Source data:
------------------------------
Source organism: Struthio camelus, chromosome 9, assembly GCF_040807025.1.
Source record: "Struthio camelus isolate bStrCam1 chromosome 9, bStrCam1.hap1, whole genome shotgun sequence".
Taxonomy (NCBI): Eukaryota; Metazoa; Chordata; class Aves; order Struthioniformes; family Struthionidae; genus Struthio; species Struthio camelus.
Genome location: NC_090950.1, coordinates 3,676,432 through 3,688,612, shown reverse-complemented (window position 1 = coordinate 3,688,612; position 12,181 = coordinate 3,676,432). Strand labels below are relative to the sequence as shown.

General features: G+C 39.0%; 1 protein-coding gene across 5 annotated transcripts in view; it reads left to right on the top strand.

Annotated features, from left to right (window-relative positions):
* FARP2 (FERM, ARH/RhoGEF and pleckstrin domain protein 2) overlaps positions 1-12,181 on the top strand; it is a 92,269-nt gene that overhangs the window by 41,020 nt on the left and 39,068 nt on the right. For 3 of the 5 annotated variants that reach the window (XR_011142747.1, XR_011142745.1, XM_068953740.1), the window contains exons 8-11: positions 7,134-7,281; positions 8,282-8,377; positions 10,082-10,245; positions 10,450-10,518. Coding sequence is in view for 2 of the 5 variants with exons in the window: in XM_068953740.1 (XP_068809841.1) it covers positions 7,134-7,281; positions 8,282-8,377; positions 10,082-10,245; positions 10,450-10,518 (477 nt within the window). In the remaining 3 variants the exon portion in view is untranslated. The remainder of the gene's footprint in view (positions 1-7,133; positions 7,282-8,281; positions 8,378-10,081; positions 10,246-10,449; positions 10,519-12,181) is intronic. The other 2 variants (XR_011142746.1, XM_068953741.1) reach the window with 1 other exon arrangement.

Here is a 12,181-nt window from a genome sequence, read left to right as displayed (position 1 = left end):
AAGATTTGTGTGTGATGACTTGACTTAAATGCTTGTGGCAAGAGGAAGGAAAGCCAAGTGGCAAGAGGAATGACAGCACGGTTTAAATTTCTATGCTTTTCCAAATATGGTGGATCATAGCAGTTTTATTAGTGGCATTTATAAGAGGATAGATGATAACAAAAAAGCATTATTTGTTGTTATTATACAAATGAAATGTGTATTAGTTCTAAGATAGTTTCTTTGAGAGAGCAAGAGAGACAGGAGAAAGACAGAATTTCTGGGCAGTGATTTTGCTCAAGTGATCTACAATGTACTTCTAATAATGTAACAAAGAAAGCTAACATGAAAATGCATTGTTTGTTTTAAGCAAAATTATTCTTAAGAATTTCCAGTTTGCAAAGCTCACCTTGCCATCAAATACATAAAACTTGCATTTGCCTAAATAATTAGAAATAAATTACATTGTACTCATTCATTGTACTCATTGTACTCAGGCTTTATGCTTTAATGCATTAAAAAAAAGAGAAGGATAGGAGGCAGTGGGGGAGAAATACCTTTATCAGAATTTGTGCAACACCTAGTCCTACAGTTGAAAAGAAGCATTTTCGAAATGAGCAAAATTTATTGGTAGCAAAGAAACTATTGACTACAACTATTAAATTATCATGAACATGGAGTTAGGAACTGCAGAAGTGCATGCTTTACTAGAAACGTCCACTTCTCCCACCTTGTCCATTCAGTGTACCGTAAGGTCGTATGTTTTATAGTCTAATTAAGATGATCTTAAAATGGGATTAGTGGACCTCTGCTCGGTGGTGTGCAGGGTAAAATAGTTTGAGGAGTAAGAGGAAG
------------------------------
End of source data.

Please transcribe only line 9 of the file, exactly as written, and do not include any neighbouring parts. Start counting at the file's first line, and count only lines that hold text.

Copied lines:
AAGATTTGTGTGTGATGACTTGACTTAAATGCTTGTGGCAAGAGGAAGGAAAGCCAAGTGGCAAGAGGAATGACAGCACGGTTTAAATTTCTATGCTTTTCCAAATATGGTGGATCATAGCAGTTTTATTAGTGGCATTTATAAGAGGATAGATGATAACAAAAAAGCATTATTTGTTGTTATTATACAAATGAAATGTGTATTAGTTCTAAGATAGTTTCTTTGAGAGAGCAAGAGAGACAGGAGAAAGACAGAATTTCTGGGCAGTGATTTTGCTCAAGTGATCTACAATGTACTTCTAATAATGTAACAAAGAAAGCTAACATGAAAATGCATTGTTTGTTTTAAGCAAAATTATTCTTAAGAATTTCCAGTTTGCAAAGCTCACCTTGCCATCAAATACATAAAACTTGCATTTGCCTAAATAATTAGAAATAAATTACATTGTACTCATTCATTGTACTCATTGTACTCAGGCTTTATGCTTTAATGCATTAAAAAAAAGAGAAGGATAGGAGGCAGTGGGGGAGAAATACCTTTATCAGAATTTGTGCAACACCTAGTCCTACAGTTGAAAAGAAGCATTTTCGAAATGAGCAAAATTTATTGGTAGCAAAGAAACTATTGACTACAACTATTAAATTATCATGAACATGGAGTTAGGAACTGCAGAAGTGCATGCTTTACTAGAAACGTCCACTTCTCCCACCTTGTCCATTCAGTGTACCGTAAGGTCGTATGTTTTATAGTCTAATTAAGATGATCTTAAAATGGGATTAGTGGACCTCTGCTCGGTGGTGTGCAGGGTAAAATAGTTTGAGGAGTAAGAGGAAG